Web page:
DAVID M. ROGERS, 18 Richard Ave., Cambridge NO NOMINATION NO NOMINATION
State Representative – TWENTY-FIFTH MIDDLESEX DISTRICT (Wards 4, 6-2, 6-3, 7, 8, 10-1, 10-2) – MAP
MARJORIE C. DECKER, 29 Raymond St., Cambridge
LESLEY REBECCA PHILLIPS, 1643 Cambridge St., Cambridge
NO NOMINATION NO NOMINATION
State Representative – TWENTY-SIXTH MIDDLESEX DISTRICT (Wards 1, 2-1, 3, 6-1) – MAP
MIKE CONNOLLY, 4 Ashburton Pl., Cambridge NO NOMINATION NO NOMINATION
State Representative – TWENTY-NINTH MIDDLESEX DISTRICT (Wards 9, 10-3, 11-2) – MAP
JONATHAN HECHT, 159 Russell Ave., Watertown NO NOMINATION NO NOMINATION
State Representative – EIGHTH SUFFOLK DISTRICT (Wards 2-2, 2-3, 5) – MAP
JAY D. LIVINGSTONE, 311 Commonwealth Ave., Boston NO NOMINATION NO NOMINATION
CLERK OF COURTS – MIDDLESEX COUNTY
MICHAEL A. SULLIVAN, 42 Huron Ave., Cambridge NO NOMINATION NO NOMINATION
REGISTER OF DEEDS – MIDDLESEX SOUTHERN DISTRICT
MARIA C. CURTATONE, 37 Munroe St., Somerville NO NOMINATION NO NOMINATION
DISTRICT ATTORNEY – NORTHERN DISTRICT
MARIAN T. RYAN, 8 Bradford Rd., Belmont
DONNA PATALANO, 12 Norwood St., Winchester
NO NOMINATION NO NOMINATION

August 24, 2018

Emerald Ash Borer (EAB) Confirmed in Cambridge

Filed under: Cambridge — Tags: , , — Robert Winters @ 11:49 am

Emerald Ash Borer (EAB) Confirmed in Cambridge

Ash treeEmerald Ash BorerAug 23, 2018 – On Monday, August 20, 2018, the Department of Conservation and Recreation (DCR) confirmed that Emerald Ash Borer (EAB) has been found in Cambridge. EAB is particularly concerning because of the speed at which it kills Ash trees, generally within 1-3 years. Standing dead ash trees present a public safety risk due to how quickly their brittle branches will fail.

The City of Cambridge was the first municipality in New England to develop a comprehensive treatment strategy to protect the ash tree population on city property. Healthy Ash trees on city property, including street trees, have been protected from EAB through proactive treatments of TreeAzin over the past 3 years. TreeAzin is a product derived from seed extracts of the Neem tree and is administered by injection at the trunk of the tree. TreeAzin is listed by the Organic Materials Review Institute (OMRI) for use in organic production in the U.S. This pesticide is not hazardous to humans or animals. For more information on the City’s treatment program for EAB, please visit: www.cambridgema.gov/EAB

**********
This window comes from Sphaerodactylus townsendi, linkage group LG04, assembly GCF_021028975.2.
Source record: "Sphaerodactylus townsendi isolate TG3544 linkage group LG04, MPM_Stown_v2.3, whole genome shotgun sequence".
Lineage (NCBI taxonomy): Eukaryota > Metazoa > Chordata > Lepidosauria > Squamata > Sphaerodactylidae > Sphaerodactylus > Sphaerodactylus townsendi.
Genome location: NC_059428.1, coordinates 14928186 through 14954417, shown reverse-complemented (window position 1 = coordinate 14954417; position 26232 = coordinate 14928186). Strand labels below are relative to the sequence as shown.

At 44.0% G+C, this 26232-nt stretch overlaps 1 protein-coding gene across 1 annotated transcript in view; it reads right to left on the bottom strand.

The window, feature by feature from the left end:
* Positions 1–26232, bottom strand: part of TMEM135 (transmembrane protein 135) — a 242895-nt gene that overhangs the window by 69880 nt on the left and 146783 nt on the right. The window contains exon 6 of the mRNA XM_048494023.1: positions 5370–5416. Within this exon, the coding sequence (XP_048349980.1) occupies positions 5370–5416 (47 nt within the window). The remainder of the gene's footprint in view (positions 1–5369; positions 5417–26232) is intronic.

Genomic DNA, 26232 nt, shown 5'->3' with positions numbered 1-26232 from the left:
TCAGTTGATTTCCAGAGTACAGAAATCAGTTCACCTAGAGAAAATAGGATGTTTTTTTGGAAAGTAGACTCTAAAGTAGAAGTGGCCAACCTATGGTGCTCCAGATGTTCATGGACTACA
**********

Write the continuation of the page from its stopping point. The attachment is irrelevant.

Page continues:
How do I know if I have an Ash tree?
According to University of Connecticut College of Agriculture, Health and Natural Resources Tree Guide, Ash trees have four identifying features:

  1. Ash trees have compound leaves comprised of 7 to 11 leaflets.
  2. The twigs are smooth, rigid and grayish and resemble bones.
  3. The bark of mature trees is deeply furrowed.
  4. They have opposing branches.

Ash tree
excerpted from http://clear.uconn.edu/info/EAB_quick_reference_guide.pdf

I have an Ash tree. What do I do?
If you have an ash tree on your property, please consider one of the following:

  • Treat – If you have not yet begun a treatment program, we recommend that you work with a certified arborist to develop an ongoing treatment plan for your Ash tree. It is far more cost-effective to treat a healthy Ash tree than it is to remove it. You can find a certified arborist at www.massarbor.org.
  • Remove – Dead and dying trees become a risk for public safety. Remove and replace unhealthy Ash trees with different species. Doing nothing may put you and your property at unnecessary risk.